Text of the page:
Ureteric rupture

Last revised by Mostafa El-Feky on 18 Jun 2020

Ureteric rupture is rare but has been described. It may be spontaneous or secondary to another pathology or intervention.

The most common symptoms are sudden, severe, persistent lower abdominal pain with severe peritoneal irritation. Abdominal compartment syndrome, respiratory distress, and anuria have also been reported. 

Most common causes of ureteric injuries are traumatic, with non-traumatic cases being much less frequent. Some of the common causes are:

  • blunt, or less commonly, penetrating trauma 
  • neoplastic processes of the ureter or surrounding invading tumors
  • obstruction and dilatation, e.g. ureteric calculi, obstructing tumor
  • radiotherapy
  • instrumentation, e.g. cystoscopy, ureteric stent insertion

It has been described as a sensitive method in diagnosing ureteric rupture; nevertheless, the expected poor resolution of this study in unprepared patients make it less favorable compared to CT. 

CT is considered the optimal evaluation for diagnosing ureteric rupture. The accurate size and location of the urinoma, as well as its progression can be assessed with delayed (excretory) phase images.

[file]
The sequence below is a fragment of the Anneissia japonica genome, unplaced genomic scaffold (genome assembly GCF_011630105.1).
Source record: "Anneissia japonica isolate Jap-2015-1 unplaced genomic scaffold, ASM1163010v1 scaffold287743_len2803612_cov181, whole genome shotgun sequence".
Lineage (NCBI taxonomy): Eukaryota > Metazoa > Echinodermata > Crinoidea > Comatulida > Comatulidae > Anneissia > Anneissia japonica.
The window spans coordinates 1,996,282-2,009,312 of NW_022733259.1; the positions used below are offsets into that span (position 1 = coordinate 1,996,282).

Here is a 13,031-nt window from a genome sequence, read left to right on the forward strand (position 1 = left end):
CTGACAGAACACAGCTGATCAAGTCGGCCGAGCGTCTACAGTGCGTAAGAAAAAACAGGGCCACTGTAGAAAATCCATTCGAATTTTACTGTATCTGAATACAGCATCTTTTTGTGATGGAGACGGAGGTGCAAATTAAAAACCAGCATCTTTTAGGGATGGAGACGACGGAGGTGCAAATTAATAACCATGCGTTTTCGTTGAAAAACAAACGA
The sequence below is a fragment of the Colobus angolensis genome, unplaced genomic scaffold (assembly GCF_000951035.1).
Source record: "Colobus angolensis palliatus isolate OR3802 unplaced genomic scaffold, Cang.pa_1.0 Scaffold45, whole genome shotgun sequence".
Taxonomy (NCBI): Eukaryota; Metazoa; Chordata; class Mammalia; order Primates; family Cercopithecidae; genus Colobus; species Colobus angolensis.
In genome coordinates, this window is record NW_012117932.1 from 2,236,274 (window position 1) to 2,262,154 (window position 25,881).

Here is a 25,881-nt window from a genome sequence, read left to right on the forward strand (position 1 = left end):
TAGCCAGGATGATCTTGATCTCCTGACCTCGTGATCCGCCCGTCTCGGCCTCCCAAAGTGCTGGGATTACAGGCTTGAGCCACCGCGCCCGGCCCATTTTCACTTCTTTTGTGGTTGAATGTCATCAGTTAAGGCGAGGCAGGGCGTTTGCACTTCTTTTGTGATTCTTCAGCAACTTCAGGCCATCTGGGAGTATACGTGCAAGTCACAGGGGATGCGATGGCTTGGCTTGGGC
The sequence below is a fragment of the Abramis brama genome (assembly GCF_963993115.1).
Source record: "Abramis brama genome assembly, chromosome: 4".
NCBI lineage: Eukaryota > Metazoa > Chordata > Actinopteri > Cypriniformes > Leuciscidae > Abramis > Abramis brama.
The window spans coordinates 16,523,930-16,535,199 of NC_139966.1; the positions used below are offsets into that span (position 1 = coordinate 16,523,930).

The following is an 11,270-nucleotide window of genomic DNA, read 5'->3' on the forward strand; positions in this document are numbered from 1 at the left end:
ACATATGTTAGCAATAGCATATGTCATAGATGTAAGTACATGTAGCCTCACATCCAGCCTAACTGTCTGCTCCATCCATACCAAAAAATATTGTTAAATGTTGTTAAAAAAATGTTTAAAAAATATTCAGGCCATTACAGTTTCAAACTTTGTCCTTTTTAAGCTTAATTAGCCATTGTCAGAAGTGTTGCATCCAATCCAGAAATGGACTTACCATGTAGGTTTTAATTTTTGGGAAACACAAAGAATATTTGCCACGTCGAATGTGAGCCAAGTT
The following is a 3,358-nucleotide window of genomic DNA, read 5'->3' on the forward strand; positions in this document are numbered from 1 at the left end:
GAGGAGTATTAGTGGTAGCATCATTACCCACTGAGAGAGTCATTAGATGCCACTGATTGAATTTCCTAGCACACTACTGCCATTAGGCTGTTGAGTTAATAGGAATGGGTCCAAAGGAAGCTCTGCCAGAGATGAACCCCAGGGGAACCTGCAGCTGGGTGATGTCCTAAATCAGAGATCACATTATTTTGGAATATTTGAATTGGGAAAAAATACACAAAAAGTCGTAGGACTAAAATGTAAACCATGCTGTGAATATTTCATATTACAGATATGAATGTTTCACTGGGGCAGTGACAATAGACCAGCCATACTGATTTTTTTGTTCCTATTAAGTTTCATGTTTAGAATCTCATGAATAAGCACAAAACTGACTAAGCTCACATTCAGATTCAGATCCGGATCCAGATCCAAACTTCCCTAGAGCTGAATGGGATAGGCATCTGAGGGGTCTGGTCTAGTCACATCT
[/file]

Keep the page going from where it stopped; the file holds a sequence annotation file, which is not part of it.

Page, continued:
Many authors have resorted to open surgery earlier for complete management of spontaneous rupture and urinoma. However, Stravodimos et al reported successful treatment of ureteric rupture by the insertion of a double-J ureteric stent under fluoroscopy. 

Complications of ureteric stricture, ureteropelvic stenosis, or peri-ureteric fibrosis are expected, yet their true incidence remains unknown. 

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Cases and figures

  • Case 1: iatrogenic rupture of the ureter
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  • Case 2
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  • Case 3: iatrognic ureteric rupture
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  • Case 4: secondary to acute ureteric obstruction with stone
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  • Case 5: post-traumatic ureteric rupture
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